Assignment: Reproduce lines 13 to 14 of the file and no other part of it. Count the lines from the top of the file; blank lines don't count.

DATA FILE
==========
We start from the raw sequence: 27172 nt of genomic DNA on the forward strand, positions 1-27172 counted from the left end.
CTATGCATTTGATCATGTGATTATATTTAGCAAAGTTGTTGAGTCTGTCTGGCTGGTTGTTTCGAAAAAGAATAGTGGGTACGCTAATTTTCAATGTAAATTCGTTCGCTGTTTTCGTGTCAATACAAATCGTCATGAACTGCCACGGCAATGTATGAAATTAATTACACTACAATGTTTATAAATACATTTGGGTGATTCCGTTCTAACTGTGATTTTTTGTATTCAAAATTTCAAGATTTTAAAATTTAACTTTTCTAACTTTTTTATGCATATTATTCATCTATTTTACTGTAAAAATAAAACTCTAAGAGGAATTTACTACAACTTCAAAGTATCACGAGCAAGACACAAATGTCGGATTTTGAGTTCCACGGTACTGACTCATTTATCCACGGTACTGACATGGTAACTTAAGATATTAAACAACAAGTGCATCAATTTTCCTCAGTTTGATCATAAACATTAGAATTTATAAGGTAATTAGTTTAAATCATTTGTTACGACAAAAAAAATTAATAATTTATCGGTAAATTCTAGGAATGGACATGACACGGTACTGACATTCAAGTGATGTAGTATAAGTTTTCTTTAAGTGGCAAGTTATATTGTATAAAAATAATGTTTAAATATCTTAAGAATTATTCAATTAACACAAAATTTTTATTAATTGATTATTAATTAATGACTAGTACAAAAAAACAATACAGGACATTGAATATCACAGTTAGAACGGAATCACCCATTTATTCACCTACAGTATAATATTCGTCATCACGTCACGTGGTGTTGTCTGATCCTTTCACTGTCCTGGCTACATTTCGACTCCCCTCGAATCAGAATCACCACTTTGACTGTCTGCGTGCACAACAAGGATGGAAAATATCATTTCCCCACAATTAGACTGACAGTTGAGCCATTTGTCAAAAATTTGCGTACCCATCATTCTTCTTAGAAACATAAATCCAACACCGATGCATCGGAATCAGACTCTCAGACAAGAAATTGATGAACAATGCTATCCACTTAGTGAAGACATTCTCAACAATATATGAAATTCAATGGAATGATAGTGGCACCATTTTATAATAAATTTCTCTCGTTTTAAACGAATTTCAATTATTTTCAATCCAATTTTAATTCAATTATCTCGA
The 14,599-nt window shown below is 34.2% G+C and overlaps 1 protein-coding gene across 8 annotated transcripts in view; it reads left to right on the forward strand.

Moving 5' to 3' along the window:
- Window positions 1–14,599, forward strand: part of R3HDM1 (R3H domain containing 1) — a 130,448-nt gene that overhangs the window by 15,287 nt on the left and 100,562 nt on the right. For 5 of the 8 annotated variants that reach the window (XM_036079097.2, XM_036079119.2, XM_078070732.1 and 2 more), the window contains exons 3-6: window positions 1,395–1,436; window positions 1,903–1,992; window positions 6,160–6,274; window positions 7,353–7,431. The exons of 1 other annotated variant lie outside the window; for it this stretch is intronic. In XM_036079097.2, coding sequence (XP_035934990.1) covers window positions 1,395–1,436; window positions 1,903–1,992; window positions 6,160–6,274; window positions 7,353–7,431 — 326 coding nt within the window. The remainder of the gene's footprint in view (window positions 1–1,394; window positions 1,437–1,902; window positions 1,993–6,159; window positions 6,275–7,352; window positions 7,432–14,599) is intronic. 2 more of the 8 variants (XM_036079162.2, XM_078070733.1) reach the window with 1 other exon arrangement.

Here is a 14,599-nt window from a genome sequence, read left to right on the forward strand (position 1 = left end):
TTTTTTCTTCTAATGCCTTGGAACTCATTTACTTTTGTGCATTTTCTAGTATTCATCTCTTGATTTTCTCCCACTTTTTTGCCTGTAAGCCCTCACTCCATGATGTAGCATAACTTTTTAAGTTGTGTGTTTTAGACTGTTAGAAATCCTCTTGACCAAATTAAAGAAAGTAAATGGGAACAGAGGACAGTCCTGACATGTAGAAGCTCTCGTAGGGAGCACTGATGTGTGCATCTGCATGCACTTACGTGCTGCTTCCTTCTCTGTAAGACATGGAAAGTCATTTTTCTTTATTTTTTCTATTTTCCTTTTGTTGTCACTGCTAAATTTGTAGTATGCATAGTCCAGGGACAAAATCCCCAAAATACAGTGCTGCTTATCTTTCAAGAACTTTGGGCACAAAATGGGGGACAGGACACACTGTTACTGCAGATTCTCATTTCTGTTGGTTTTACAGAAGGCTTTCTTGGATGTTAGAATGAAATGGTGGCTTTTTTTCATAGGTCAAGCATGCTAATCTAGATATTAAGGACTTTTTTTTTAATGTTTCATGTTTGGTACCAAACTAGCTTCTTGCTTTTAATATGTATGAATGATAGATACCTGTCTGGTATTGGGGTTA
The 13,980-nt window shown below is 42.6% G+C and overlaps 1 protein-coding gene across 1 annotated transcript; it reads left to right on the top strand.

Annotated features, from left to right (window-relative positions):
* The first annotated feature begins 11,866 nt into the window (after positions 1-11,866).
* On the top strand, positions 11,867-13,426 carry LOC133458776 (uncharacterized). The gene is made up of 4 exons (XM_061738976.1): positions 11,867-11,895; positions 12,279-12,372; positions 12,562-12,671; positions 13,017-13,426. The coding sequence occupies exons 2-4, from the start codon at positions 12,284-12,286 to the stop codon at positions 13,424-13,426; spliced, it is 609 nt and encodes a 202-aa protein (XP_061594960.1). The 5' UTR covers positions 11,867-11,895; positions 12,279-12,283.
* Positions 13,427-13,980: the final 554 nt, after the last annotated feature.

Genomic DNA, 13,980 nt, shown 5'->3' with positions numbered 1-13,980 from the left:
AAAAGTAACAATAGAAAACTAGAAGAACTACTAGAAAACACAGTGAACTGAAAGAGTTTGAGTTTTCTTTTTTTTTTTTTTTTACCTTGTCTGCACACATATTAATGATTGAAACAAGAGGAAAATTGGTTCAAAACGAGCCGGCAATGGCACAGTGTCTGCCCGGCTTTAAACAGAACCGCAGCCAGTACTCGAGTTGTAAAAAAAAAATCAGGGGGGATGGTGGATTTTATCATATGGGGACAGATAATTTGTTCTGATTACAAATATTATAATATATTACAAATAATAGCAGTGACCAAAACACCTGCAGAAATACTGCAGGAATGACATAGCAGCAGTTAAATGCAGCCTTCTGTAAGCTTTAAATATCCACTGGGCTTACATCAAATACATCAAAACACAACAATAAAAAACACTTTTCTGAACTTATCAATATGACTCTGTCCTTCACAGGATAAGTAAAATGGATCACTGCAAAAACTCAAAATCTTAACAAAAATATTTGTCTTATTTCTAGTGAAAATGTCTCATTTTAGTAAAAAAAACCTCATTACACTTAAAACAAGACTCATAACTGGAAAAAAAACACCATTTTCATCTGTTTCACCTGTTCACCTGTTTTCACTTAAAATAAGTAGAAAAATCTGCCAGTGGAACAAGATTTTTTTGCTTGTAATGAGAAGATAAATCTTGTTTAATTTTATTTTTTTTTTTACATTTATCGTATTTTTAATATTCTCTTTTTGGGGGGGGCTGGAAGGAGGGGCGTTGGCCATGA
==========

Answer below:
Genomic DNA, 13,980 nt, shown 5'->3' with positions numbered 1-13,980 from the left:
AAAAGTAACAATAGAAAACTAGAAGAACTACTAGAAAACACAGTGAACTGAAAGAGTTTGAGTTTTCTTTTTTTTTTTTTTTTACCTTGTCTGCACACATATTAATGATTGAAACAAGAGGAAAATTGGTTCAAAACGAGCCGGCAATGGCACAGTGTCTGCCCGGCTTTAAACAGAACCGCAGCCAGTACTCGAGTTGTAAAAAAAAAATCAGGGGGGATGGTGGATTTTATCATATGGGGACAGATAATTTGTTCTGATTACAAATATTATAATATATTACAAATAATAGCAGTGACCAAAACACCTGCAGAAATACTGCAGGAATGACATAGCAGCAGTTAAATGCAGCCTTCTGTAAGCTTTAAATATCCACTGGGCTTACATCAAATACATCAAAACACAACAATAAAAAACACTTTTCTGAACTTATCAATATGACTCTGTCCTTCACAGGATAAGTAAAATGGATCACTGCAAAAACTCAAAATCTTAACAAAAATATTTGTCTTATTTCTAGTGAAAATGTCTCATTTTAGTAAAAAAAACCTCATTACACTTAAAACAAGACTCATAACTGGAAAAAAAACACCATTTTCATCTGTTTCACCTGTTCACCTGTTTTCACTTAAAATAAGTAGAAAAATCTGCCAGTGGAACAAGATTTTTTTGCTTGTAATGAGAAGATAAATCTTGTTTAATTTTATTTTTTTTTTTACATTTATCGTATTTTTAATATTCTCTTTTTGGGGGGGGCTGGAAGGAGGGGCGTTGGCCATGA